The goal was achieved. It was great to have it done. I am very grateful for Andrew’s generosity of spirit and for his notes and photographs. The walk between Wayatinah and Catagunya Power Stations could be ticked off the list. But a long walk back to the Lyell Highway had to be faced before returning home. Andrew turned north for the 7 km walk on Catagunya Road. He passed a mix of open unfenced paddocks and distant plantations. The Cooma farmstead and outbuildings were the only marker that people had lived in the area.
For a brief moment he thought he would have company. Andrew had been walking for a while when, in the distance on a straight stretch of road, he could just make out a couple of figures coming slowly towards him. Someone to say g’day to and have a natter – but – on closer inspection they transformed into ambling sheep. After that, Andrew’s company all the way back to the locked gate was a rather large herd of very healthy looking quadrupedal steaks – which, with a spritely step, he kept ahead of. After some 7 hours of pleasant walking, this walk along the Derwent River was over. There had been time for plenty of stops during the day to take photographs and to enjoy the surroundings.
Hydro Tasmania, TasNetworks and forestry related employees can drive over the convoluted maze of tracks between the two dams, but there are numerous locked gates and no general public access. Even during the walking, many locked gates with serious double and complicated locks were seen. I have said in earlier postings that landowners and managers in the Derwent Valley and Central Highlands can recite histories of bad experiences with people entering their lands and not treating it appropriately or stealing their wood or livestock. It is a shame that a few people wreck it for the rest, and remove the opportunities for those who care for the land and the property of others and wish to explore more of our wonderful Tasmanian natural environment.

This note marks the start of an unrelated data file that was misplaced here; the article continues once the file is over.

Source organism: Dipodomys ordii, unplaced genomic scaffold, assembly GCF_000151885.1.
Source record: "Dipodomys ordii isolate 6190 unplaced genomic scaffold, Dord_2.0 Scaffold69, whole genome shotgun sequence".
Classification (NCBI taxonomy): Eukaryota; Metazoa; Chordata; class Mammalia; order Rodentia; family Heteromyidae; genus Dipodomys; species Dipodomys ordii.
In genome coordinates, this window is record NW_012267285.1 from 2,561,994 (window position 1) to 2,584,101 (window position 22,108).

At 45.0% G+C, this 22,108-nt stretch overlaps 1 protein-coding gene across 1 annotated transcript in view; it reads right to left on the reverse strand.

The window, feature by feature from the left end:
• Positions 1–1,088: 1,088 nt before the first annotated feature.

John Wadsley’s Brighton, Central Highlands, Derwent Valley and Southern Midlands Councils Joint Land Use Planning Initiative – Stage 2 Heritage Management Plan of July 2010 reports: ‘After the initial period of European settlement from 1803, a large influx of free settlers and pastoralists in the 1820s saw a major expansion of European influence and land grants in the central and midlands areas of Tasmania. Settlement along the Derwent, Jordan, Clyde and Ouse rivers forced local Aboriginal bands from traditional hunting grounds and increased tension between settlers and tribal groups. Conflicts flared in a number of areas, with local farmers and vigilantes attacking Aborigines and retaliation by tribal groups attacking road gangs, stockmen and homesteads.
In 1828 Governor Arthur declared martial law against Aborigines after failed attempts to divide Aboriginal lands from the “settled districts” to reduce the number of attacks by tribal groups. By 1830 the number and frequency of attacks by and on had reached such a level that Arthur decided to launch a full scale military operation against the indigenous population in the southern Central Highlands, southern Midlands and south east areas. This became the so-called “Black Line” which was intended to round up Aborigines and move them from the settled districts. By 1831 some hundreds of Aborigines and settlers had been killed over land occupation and dispossession of traditional tribal lands. The Aboriginal population in the Midlands and Central Highlands was by now very small, probably less than 100. Many traditional hunting areas had been cleared of tribal groups allowing further expansion of pastoral activities. The so called “conciliation” process under George Robinson eventually saw the remaining Aboriginals moved off their traditional lands to Flinders Island by 1834, and then to Oyster Cove in 1847.’